Deep Silver and Volition would have you believe that Saints Row IV is the Game of the Generation. It's not. Saints Row IV is, however, the Parody of the Generation. That word--parody--has been tossed at the franchise before (perhaps rightfully so), but this installment is different. Saints Row IV doesn't lampoon genre classics and industry mega-hits for mere laughs or well-meaning jabs. The concepts, mechanics, and tropes we've come to love in the last seven years--side quests, romance options, the Rule of Three--are injected with an almost irresponsible dose of instant gratification. The familiar is transformed into something altogether new and exciting. It's impossible NOT to notice where Saints Row IV draws it heritage, but look away for just a moment and you're having too much fun to care.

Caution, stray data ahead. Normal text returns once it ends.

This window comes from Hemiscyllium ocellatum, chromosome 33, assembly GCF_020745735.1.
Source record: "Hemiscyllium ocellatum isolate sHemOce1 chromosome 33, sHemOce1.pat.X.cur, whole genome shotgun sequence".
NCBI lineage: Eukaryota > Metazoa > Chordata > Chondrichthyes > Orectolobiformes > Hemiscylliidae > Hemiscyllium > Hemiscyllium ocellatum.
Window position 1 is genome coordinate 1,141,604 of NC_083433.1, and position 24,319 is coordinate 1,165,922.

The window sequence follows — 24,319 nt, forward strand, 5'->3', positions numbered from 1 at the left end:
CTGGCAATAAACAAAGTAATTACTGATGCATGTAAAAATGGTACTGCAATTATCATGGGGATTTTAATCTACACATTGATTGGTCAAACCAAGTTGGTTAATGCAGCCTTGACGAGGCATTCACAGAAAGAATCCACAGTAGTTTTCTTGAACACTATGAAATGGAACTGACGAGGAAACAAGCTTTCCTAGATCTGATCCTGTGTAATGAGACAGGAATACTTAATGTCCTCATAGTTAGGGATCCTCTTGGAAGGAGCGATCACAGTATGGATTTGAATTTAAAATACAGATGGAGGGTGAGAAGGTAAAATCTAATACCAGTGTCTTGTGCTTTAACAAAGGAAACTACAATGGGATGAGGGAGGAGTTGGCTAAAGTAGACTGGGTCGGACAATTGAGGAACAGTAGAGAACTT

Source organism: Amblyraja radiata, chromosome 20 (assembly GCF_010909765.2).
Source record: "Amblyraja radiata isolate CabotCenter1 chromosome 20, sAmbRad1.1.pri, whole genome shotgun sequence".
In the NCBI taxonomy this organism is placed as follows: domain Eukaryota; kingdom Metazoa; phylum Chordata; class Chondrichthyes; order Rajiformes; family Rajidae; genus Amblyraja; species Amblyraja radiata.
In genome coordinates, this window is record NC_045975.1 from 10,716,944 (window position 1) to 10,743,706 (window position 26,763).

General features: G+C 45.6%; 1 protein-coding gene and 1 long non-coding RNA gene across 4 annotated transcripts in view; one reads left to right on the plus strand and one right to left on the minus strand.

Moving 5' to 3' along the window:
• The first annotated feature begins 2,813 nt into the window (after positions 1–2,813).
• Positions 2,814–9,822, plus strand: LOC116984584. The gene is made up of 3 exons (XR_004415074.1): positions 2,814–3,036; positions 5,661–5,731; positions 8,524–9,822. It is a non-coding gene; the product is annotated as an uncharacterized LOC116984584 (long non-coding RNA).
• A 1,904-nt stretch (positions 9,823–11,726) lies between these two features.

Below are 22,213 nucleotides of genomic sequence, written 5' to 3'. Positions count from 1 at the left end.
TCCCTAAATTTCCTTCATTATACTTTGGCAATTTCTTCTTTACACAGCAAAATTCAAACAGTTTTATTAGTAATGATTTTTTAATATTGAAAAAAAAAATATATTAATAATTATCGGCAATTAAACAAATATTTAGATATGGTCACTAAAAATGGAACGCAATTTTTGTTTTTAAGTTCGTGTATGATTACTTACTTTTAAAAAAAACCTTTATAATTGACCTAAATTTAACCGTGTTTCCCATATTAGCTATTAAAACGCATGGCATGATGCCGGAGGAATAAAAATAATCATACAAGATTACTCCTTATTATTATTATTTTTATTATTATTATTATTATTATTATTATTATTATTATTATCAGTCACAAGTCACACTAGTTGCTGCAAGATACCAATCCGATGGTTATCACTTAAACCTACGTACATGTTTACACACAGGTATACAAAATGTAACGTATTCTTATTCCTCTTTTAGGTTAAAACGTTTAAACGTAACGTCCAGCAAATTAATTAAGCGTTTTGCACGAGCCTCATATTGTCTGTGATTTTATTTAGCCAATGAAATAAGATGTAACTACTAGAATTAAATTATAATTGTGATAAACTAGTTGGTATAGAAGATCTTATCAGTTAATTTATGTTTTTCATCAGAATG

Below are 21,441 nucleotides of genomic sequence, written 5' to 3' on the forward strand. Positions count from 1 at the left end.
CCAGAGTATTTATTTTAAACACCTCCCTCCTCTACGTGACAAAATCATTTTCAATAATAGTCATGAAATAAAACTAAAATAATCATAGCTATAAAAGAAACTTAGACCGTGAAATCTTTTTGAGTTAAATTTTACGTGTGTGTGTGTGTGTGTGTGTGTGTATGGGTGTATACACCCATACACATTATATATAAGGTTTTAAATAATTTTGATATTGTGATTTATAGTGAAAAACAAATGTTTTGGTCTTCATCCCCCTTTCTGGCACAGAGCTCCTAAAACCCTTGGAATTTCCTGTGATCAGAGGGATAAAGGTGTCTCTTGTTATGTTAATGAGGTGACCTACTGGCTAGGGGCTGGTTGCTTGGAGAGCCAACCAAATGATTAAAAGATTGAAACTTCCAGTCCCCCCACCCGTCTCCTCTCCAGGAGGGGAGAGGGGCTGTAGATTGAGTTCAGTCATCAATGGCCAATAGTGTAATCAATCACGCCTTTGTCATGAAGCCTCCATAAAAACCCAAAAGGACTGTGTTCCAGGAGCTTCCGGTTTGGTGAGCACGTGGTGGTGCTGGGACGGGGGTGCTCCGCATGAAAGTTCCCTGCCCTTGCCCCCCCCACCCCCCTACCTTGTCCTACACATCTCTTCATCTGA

It's a testament to Volition's vision that all this homage-paying and love-letter-writing is any fun at all. Make no mistake--Saints Row IV is truly thrilling. I laughed out loud as my character cartwheeled through the sky at breakneck speeds. I grinned from ear to ear as I super-kicked an alien to Haddaway's "What Is Love". I watched, astonished, as a single Fire Burst from my hand set dozens of people ablaze--and then those people each exploded in sequence, further devastating an entire city block. It's violent, sure. And unapologetic, which it has every right to be. These are the kind of rare, treasured excitements that stick with you. In that blood-pumping sense, Saints Row IV is truly a roller coaster ride. Except roller coasters don't last for dozens of hours.